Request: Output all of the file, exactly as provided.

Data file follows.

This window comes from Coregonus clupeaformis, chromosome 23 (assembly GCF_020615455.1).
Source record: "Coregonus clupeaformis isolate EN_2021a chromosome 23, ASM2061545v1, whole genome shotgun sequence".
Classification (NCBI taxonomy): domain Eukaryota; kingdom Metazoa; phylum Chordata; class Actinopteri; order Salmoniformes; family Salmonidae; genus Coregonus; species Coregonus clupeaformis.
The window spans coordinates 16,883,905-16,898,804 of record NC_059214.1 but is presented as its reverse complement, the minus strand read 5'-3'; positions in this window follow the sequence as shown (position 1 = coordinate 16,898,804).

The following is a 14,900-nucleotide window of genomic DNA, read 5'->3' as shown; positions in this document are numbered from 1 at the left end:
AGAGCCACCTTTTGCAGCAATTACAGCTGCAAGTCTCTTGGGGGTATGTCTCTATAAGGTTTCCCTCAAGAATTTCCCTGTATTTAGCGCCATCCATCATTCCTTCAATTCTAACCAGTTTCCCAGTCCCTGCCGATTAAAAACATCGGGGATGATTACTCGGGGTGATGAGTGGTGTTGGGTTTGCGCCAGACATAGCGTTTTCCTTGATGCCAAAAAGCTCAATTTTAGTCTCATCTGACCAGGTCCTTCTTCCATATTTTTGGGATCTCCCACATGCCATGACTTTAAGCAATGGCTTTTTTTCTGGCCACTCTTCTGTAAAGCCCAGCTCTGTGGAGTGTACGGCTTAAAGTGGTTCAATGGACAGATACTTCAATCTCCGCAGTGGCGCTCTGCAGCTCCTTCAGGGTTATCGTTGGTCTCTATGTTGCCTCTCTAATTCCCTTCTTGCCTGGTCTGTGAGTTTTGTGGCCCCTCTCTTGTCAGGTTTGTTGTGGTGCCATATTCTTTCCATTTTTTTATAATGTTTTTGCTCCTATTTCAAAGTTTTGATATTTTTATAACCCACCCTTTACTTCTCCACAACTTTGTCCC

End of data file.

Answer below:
This window comes from Coregonus clupeaformis, chromosome 23 (assembly GCF_020615455.1).
Source record: "Coregonus clupeaformis isolate EN_2021a chromosome 23, ASM2061545v1, whole genome shotgun sequence".
Classification (NCBI taxonomy): domain Eukaryota; kingdom Metazoa; phylum Chordata; class Actinopteri; order Salmoniformes; family Salmonidae; genus Coregonus; species Coregonus clupeaformis.
The window spans coordinates 16,883,905-16,898,804 of record NC_059214.1 but is presented as its reverse complement, the minus strand read 5'-3'; positions in this window follow the sequence as shown (position 1 = coordinate 16,898,804).

The following is a 14,900-nucleotide window of genomic DNA, read 5'->3' as shown; positions in this document are numbered from 1 at the left end:
AGAGCCACCTTTTGCAGCAATTACAGCTGCAAGTCTCTTGGGGGTATGTCTCTATAAGGTTTCCCTCAAGAATTTCCCTGTATTTAGCGCCATCCATCATTCCTTCAATTCTAACCAGTTTCCCAGTCCCTGCCGATTAAAAACATCGGGGATGATTACTCGGGGTGATGAGTGGTGTTGGGTTTGCGCCAGACATAGCGTTTTCCTTGATGCCAAAAAGCTCAATTTTAGTCTCATCTGACCAGGTCCTTCTTCCATATTTTTGGGATCTCCCACATGCCATGACTTTAAGCAATGGCTTTTTTTCTGGCCACTCTTCTGTAAAGCCCAGCTCTGTGGAGTGTACGGCTTAAAGTGGTTCAATGGACAGATACTTCAATCTCCGCAGTGGCGCTCTGCAGCTCCTTCAGGGTTATCGTTGGTCTCTATGTTGCCTCTCTAATTCCCTTCTTGCCTGGTCTGTGAGTTTTGTGGCCCCTCTCTTGTCAGGTTTGTTGTGGTGCCATATTCTTTCCATTTTTTTATAATGTTTTTGCTCCTATTTCAAAGTTTTGATATTTTTATAACCCACCCTTTACTTCTCCACAACTTTGTCCC